- Staggered in Lies
- Glowing Grey
- Slipping From the Day
- Sittin' Around in a Restless Dream
- Ancient Seas and Majesties
- Sacri Monte
Release Date: December 30, 2015
Label: Tee Pee Records
SoCal five-piece Sacri Monti traffic in liquefied kosmiche bliss. The natural word to follow that is “exclusively,” but that’s not quite true in this case, as it would indicate a single-mindedness that neither they nor their self-titled six-track/43-minute Tee Pee Records full-length debut actually possess, the album instead working in a natural-flowing, bright toned spectrum of guitar-driven, organ-laced classic heavy psych, six-stringers Brenden Dellar (also vocals) and Dylan Donavon, Evan Wenskay (organ, synth, Echoplex), bassist Anthony Meier (also of Radio Moscow) and drummer Thomas Dibenedetto (also of JOY) touching on progressive ideas and methods without going full-on krautrock noodle or losing their sense of groove, which remains paramount through the initial shuffle of “Staggered in Lies” and the harder-hitting swing of “Glowing Grey” in the 14-minute one-two punch that leads off.
The established track record of their rhythm section should speak for itself, but it’s worth pointing out that as is the case in the best of heavy psych scenarios, it’s the drums and the bass anchoring the bulk of this material, the especially memorable “Slipping from the Day” seeming that much dreamier because of the solid foundation from which it spreads itself out. Dellar, Donavon and Wenskay enact an immersive swirl on “Staggered in Lies” and vibe remains prevalent throughout the cuts that follow, Sacri Monti‘s Sacri Monti kaleidoscoping through a wash of fuzzy distortion that seems to revel in the chaos of its own making.
Improv seems to play pretty heavily into the band’s methodology, so it’s not really such a surprise that “Slipping from the Day,” “Glowing Grey” and “Sitting around in a Restless Dream” would differ from the versions included on Sacri Monti‘s Demo 2014, released on tape by Under the Gun Records. “Slipping from the Day,” formerly a 12-minute jam, is here trimmed down to six and a half, and it proves a highlight toward the middle of the record, soaked in wah and centered around the repeated line, “Hold on, you’re really slipping from the day,” and variations thereupon. The psychedelic fervor Sacri Monti conjure isn’t to be understated, and it really is an album-long vibe, but far from monochromatic, “Sitting around in a Restless Dream” takes ’70s biker riffing and launches it into a stratosphere of swirling boogie, Dellar‘s voice echoing out as Wenskay seems to manipulate the Echoplex for further looped intricacy — just in case things weren’t freaked out enough.
At just over five minutes, “Sitting around in a Restless Dream” is the shortest of the six cuts, but it packs plenty of space into that time and one has the feeling that on any given night Sacri Monti happen to play it, it might range much further. The subsequent “Ancient Seas and Majesties” brings a turn that pushes the guitar forward, finding a middle ground between the otherworldly mastery of “Slipping from the Day” and the earthier “Staggered in Lies,” the organ seeming to follow the vocals as much as it sets matches step with the bass and drums and adds to the melody proffered by the guitar. In short, it’s everywhere, and it works much to the advantage of the song and the album as a whole.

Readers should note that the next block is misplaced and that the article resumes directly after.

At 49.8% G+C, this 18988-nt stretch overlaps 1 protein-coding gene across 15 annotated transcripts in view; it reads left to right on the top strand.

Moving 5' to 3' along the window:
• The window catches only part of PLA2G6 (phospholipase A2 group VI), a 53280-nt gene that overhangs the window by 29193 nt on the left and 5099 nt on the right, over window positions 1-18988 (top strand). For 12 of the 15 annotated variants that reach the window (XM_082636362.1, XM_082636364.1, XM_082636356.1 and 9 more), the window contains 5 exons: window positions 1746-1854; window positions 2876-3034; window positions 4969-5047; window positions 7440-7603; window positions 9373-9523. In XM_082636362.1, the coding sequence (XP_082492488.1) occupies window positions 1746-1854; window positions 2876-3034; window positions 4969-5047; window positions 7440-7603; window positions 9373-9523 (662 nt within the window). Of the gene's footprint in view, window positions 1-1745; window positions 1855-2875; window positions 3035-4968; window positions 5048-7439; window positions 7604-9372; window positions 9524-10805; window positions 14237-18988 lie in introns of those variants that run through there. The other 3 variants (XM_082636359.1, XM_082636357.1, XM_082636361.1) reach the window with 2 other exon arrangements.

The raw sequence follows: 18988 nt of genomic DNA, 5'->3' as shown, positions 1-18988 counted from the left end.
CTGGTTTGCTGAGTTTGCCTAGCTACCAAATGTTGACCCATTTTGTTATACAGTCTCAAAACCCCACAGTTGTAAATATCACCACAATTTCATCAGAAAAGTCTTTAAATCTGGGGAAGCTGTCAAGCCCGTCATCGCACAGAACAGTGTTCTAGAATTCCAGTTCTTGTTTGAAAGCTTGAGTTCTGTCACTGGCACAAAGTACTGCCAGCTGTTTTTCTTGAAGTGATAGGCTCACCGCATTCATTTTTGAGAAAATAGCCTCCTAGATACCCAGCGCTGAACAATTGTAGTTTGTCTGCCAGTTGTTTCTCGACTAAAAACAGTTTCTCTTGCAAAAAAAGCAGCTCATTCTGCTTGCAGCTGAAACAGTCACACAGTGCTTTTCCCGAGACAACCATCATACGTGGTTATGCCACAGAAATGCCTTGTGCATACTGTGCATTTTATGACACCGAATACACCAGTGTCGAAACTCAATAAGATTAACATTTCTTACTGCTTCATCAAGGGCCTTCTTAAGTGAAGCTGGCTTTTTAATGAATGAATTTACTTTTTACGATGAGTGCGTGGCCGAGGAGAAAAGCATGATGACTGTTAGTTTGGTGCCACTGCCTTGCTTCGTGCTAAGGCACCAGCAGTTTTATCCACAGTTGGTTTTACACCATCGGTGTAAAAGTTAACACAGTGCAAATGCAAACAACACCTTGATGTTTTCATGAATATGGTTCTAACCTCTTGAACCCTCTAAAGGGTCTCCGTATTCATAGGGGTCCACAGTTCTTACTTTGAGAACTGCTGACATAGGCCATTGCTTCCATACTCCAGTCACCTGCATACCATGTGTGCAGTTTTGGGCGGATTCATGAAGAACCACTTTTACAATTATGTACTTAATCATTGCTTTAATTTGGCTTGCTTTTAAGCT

If you thought by the time you got there that Sacri Monti had no more tricks up their collective sleeve, the languid, bluesy initialization of “Sacri Monti” serves as a swift correction, unfolding gracefully over the course of its first two-plus minutes with a building wave of keys and guitars, the latter introducing the next movement’s riff at 2:40 into the total 12-minute run. It’s mostly instrumental, which is fitting since the band have toyed with structures throughout, but when the vocals do arrive in the second half of the song one can’t help but be reminded of some of Hypnos 69‘s proggy triumphs, and Sacri Monti seem to be working form a similar base of influences in their finale.
As the song comes to its head — hypnosis long since enacted on the listener — and spends its last minute or so wrapping up, one can’t help but hope that the fivesome continue to explore that side of their sound, and begin to mold energy as readily as they do volume, resulting in a shift of atmospherics no less molten than the overarching affect of their debut. As it stands, Sacri Monti is an exciting opening salvo from an act whose promise feels written into each of its jams, and whose balance between songcraft and improvisation serves as an immediately distinguishing factor amid an increasingly crowded Southern Californian heavy psych scene.
The way their songs play out here, they’d almost have a harder time not sounding like themselves, since so much of what they do is based around the forming chemistry of their lineup that one hopes will continue to grow the more time they spend on stage. How much that will happen owing to members’ obligations elsewhere, I don’t know, but if Sacri Monti‘s debut is an alert to the lysergic converted of a pursuit under way, it’s one that well earns any and all attention paid. - The Obelisk (http://theobelisk.net/obelisk/2015/07/20/sacri-monti-sacri-monti-review-and-stream/)